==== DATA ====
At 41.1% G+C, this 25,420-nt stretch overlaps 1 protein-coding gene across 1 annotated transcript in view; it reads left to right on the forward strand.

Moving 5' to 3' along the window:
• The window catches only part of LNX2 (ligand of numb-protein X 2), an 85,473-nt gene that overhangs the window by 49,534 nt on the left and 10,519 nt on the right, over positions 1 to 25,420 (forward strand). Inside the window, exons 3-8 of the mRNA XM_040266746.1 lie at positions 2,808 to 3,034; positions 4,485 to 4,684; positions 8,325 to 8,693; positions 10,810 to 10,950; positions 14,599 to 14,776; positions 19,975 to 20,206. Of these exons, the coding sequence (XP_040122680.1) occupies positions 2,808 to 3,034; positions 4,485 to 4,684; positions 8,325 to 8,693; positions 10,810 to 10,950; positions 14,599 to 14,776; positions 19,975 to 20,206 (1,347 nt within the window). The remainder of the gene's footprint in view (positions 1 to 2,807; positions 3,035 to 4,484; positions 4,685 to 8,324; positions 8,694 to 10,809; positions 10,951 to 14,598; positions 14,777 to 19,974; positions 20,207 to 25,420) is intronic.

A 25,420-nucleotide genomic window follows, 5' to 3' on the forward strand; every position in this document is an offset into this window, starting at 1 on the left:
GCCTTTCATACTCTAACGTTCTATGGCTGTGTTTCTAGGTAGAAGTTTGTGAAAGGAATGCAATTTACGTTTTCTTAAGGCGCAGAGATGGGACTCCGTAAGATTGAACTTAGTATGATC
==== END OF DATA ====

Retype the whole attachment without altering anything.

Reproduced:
At 41.1% G+C, this 25,420-nt stretch overlaps 1 protein-coding gene across 1 annotated transcript in view; it reads left to right on the forward strand.

Moving 5' to 3' along the window:
• The window catches only part of LNX2 (ligand of numb-protein X 2), an 85,473-nt gene that overhangs the window by 49,534 nt on the left and 10,519 nt on the right, over positions 1 to 25,420 (forward strand). Inside the window, exons 3-8 of the mRNA XM_040266746.1 lie at positions 2,808 to 3,034; positions 4,485 to 4,684; positions 8,325 to 8,693; positions 10,810 to 10,950; positions 14,599 to 14,776; positions 19,975 to 20,206. Of these exons, the coding sequence (XP_040122680.1) occupies positions 2,808 to 3,034; positions 4,485 to 4,684; positions 8,325 to 8,693; positions 10,810 to 10,950; positions 14,599 to 14,776; positions 19,975 to 20,206 (1,347 nt within the window). The remainder of the gene's footprint in view (positions 1 to 2,807; positions 3,035 to 4,484; positions 4,685 to 8,324; positions 8,694 to 10,809; positions 10,951 to 14,598; positions 14,777 to 19,974; positions 20,207 to 25,420) is intronic.

A 25,420-nucleotide genomic window follows, 5' to 3' on the forward strand; every position in this document is an offset into this window, starting at 1 on the left:
GCCTTTCATACTCTAACGTTCTATGGCTGTGTTTCTAGGTAGAAGTTTGTGAAAGGAATGCAATTTACGTTTTCTTAAGGCGCAGAGATGGGACTCCGTAAGATTGAACTTAGTATGATC